Easy questions to ask when you're in it, because you can't see the light. In such a shadow. And then in our youth as well in the early part of our, our freedom of life, 20 to 30, you know, we're aspiring to be something we want to look good and not look bad, trying to find position in society.

We think. And then we look at those things is sometimes the substantive proof that we're not good enough. We further live in the affliction of it. But in that awakening, when we can come to the learning that say only have the very present moment and the, in the sheer improbability of my existence, and I can look at it all as a gift. If I'm alive and that was provided as a gift in my life and everything inside of it is as well, a gift. So how do I look at it newly and recreate. And now moving forward, it's not even a recreation. It's just creation. How do I look at what's unfolding me and folding in front of me and go, Oh, wait, that is a part of my creation.

I created this experience. Anyhow, who, what further do I get to create? As I move forward, I can choose to be happy. I can choose to be sad. I can choose to feel injustice, only choice. So why not choose gift? Why not choose the expanse of the universe that comes outside of every experience? Create the universe that I want to live into a bit of Sotera, but all truth.

An Idea Is Born & The Journey Of Self Begins

Brandon Stover: [00:07:31] what do you think the lessons were that helped you to open your mind to this? Cause you mentioned, it was easier to ask the type of questions of why me, why the pain when you were younger, but now have a broader view.

David Katz: [00:07:44] Well, we always thought that it meant something about us. Nothing means anything about us. It's just as it is. It's just as a cruise in the world, we're looking for a position. And when we encounter struggle, we think that it means something about us. You know, one of the greatest gifts that I receive in this journey of the plastic bank. Was as well delivered the very moment that I had the idea for the plastic bank.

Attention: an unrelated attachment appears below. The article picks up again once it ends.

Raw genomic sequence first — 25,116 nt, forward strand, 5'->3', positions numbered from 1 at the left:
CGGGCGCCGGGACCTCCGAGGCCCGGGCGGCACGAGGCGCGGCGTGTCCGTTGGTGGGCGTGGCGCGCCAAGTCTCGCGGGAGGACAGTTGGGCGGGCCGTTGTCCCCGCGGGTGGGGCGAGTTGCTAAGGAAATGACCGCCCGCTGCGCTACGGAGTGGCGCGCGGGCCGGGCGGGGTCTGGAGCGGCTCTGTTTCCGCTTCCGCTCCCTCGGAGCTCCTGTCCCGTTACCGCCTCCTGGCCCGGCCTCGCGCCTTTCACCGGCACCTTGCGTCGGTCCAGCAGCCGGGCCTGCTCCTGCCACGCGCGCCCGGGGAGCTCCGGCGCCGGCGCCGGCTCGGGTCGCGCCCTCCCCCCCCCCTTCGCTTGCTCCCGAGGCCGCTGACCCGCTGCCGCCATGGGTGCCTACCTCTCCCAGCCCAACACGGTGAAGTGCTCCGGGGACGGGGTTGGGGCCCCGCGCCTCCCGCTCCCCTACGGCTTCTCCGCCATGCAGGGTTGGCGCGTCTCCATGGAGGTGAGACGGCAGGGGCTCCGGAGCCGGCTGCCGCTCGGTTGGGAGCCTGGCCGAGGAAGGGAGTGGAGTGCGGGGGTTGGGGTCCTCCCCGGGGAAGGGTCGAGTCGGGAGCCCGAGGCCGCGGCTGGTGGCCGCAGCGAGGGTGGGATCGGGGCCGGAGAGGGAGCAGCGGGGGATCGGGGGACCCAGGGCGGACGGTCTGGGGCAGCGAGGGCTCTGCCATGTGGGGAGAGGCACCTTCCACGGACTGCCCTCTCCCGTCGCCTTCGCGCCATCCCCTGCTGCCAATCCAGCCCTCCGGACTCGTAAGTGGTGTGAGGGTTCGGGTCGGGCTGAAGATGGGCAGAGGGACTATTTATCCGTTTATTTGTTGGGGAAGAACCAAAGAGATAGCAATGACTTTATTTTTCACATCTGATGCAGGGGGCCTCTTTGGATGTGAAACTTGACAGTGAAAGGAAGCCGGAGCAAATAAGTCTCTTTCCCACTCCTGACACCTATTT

I received three things. When the, when the plastic bank was born, I received the idea that it was people's perception of the material. That really was the degradation of the environment. When we look at the bottle, most people think it's free. What would we change the paradigm? What if people looked at it and said, the end of poverty, that's the end of pain, but it's my tuition. It's everything else. What if you know, metaphorically, every single bottle or every piece of packaging was five us dollars. Would we see any of them environment? No, everyone would go get it.

So I had the idea of the plastic bank, creating a monetary system, creating as a currency for the world. That's not where, what I do today was born. That was just an idea. It was not born in the second thought. That's a short, because the second thought that I received simultaneously was who are you? You're just some dude out of Vancouver.

You know, you've got some like localized business. I grew, grew a company. I sold my way to success. Hold on dude, man, like what you're going to go and try to sell to the biggest companies in the world, create a vertically integrated supply chain of the areas of extreme poverty and deprivation and violence, where people are comprehensively illiterate and ignorant places that people believe in voodoo.